Speaking of nuclear power, I’ve got a note here that as of October, the department of energy is throwing $200 million into demonstrating that there’s technology out there that can convert nuclear power to a clean hydrogen, which is obviously crucial as far as if we’re trying to get to net zero, so to speak, that’s going to be an avenue that we need to explore. So, that’s happening. That’s definitely happening.
Jason Morgan: Right, right. So if I were thinking of … I’m watching this on my side, I’m a commercial fleet manager, on your side, more consumer passengers side, but still lots of investment going on there. What are some of your … what’s your takeaway? I think mine is that there’s lots going on, lots of investment, lots of different options. I feel like we’re kind of at the point, and I think I’ve said this before with the hydrogen talk where we were maybe two, three years ago with the battery charging conversation. Right. A lot of what ifs sent up in the air, but we’ve seen that start to come to reality. We’ve seen people actually investing in charging and actually investing in electric trucks and actually moving loads with them now in the commercial world. Right?
David: For sure.
Jason Morgan: We’ve seen it on the passenger side, too. I think one of my takeaways is that you’ve got to start talking about it in a very real sense. Right? You got to … if you’re long haul, there are investments being made, I think across all the OEMs. I think Navistar has been one of the more outspoken ones. They’ve even made an investment in a company called OneH2 to supply and deliver hydrogen. They’re working with stakeholders to bring those trucks to the long haul.
So, that’s just one example of how that is coming to the market, and it’s good to start talking about it now to get a sense of the challenges that OEMs are facing, to get a sense of the challenges the infrastructure is facing, because as a fleet, I’m playing a role in that and we all need to kind of pull along together just as it’s happened on the battery electric side.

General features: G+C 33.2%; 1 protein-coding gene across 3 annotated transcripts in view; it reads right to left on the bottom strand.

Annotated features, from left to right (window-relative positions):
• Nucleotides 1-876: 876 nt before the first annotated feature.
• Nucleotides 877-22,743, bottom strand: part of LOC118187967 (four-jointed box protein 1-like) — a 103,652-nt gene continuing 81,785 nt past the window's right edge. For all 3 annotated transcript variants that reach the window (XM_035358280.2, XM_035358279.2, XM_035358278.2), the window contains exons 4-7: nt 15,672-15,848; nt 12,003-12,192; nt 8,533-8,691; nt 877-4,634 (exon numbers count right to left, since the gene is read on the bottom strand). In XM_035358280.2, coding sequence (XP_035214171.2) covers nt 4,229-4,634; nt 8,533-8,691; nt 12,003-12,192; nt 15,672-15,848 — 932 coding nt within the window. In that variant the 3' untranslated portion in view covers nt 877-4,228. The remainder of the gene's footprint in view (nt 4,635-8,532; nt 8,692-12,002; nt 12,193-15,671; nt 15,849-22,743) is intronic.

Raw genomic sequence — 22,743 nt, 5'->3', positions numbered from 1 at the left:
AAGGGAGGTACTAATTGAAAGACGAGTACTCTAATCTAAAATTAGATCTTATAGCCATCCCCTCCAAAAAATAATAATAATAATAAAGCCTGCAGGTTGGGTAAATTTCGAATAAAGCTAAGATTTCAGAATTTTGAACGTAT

David: Yeah, absolutely. I couldn’t agree more. When you say two to three years, I think you’re mostly talking about from the trucking perspective, because I think in the passenger car world, electrification has been a little more of a-
Jason Morgan: It’s been around.
David: It’s been around a little longer, but that being said, I think we’re kind of on the same track there, too. I mean just the … probably more so in the heavy duty world, we’re looking at hydrogen, but it’s being investigated in the passenger world, too. I mean, as I mentioned before, California wants to invest in a light duty infrastructure network for that kind of thing. So, it’s happening. It needs to be talked about, we’re talking about it now.
I think it really is… It does kind of have that same sort of buzz that the early electrification talk had, now. Looking at Europe as well, that’s always kind of a good indicator as far as where a technology is going, and how it’s doing, and whether or not … if it’s doing well in Europe, there’s a good chance it’s going to do well here in the states, as well, with some caveats there. But there’s a lot of hydrogen talk in Europe, too, so I think it’s worth investigating and looking into.
Jason Morgan: For sure. I’m amped to see where it goes … late amped score. Got it. Well, and I think this is … so why don’t … you want to stay on the infrastructure talk for next time?
Jason Morgan: I think let’s look back at battery electric-
Jason Morgan: And charging infrastructure. We’ll see what we’ve learned over the past year or so.
David: I’m into it.
Jason Morgan: Awesome.
David: Cool. Well, thanks for joining us today, everybody. We’ll catch you next time.